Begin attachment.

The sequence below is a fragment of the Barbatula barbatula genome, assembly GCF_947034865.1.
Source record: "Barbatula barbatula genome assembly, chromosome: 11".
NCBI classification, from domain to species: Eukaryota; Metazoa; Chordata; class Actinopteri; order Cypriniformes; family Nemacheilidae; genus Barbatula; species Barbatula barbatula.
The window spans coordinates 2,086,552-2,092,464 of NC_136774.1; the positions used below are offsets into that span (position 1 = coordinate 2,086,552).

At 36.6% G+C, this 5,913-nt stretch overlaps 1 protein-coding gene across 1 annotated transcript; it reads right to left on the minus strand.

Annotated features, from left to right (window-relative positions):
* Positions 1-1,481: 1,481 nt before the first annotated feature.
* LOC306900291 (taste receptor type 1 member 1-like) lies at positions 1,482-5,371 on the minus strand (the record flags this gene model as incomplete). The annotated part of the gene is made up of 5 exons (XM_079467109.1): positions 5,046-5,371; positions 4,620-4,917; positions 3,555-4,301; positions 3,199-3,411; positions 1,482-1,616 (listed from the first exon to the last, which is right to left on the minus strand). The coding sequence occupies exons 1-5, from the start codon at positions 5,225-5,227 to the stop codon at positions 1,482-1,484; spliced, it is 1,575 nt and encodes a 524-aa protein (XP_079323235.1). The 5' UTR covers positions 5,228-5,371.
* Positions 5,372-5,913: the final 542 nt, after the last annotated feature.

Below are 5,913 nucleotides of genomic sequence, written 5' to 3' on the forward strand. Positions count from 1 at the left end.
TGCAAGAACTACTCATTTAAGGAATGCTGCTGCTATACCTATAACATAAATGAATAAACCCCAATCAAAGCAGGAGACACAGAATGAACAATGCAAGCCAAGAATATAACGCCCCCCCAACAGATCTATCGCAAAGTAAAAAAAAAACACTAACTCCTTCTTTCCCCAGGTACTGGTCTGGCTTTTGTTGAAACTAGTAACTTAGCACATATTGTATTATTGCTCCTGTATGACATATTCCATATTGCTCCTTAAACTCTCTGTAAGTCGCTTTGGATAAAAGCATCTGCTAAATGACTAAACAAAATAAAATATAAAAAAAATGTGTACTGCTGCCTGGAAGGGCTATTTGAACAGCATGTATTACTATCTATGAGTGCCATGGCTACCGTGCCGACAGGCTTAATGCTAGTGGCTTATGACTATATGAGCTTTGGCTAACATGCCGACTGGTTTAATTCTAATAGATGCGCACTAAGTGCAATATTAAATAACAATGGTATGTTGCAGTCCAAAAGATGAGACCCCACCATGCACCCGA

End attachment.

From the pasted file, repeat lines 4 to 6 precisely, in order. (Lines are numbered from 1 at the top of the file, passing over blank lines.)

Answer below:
The window spans coordinates 2,086,552-2,092,464 of NC_136774.1; the positions used below are offsets into that span (position 1 = coordinate 2,086,552).

At 36.6% G+C, this 5,913-nt stretch overlaps 1 protein-coding gene across 1 annotated transcript; it reads right to left on the minus strand.

Annotated features, from left to right (window-relative positions):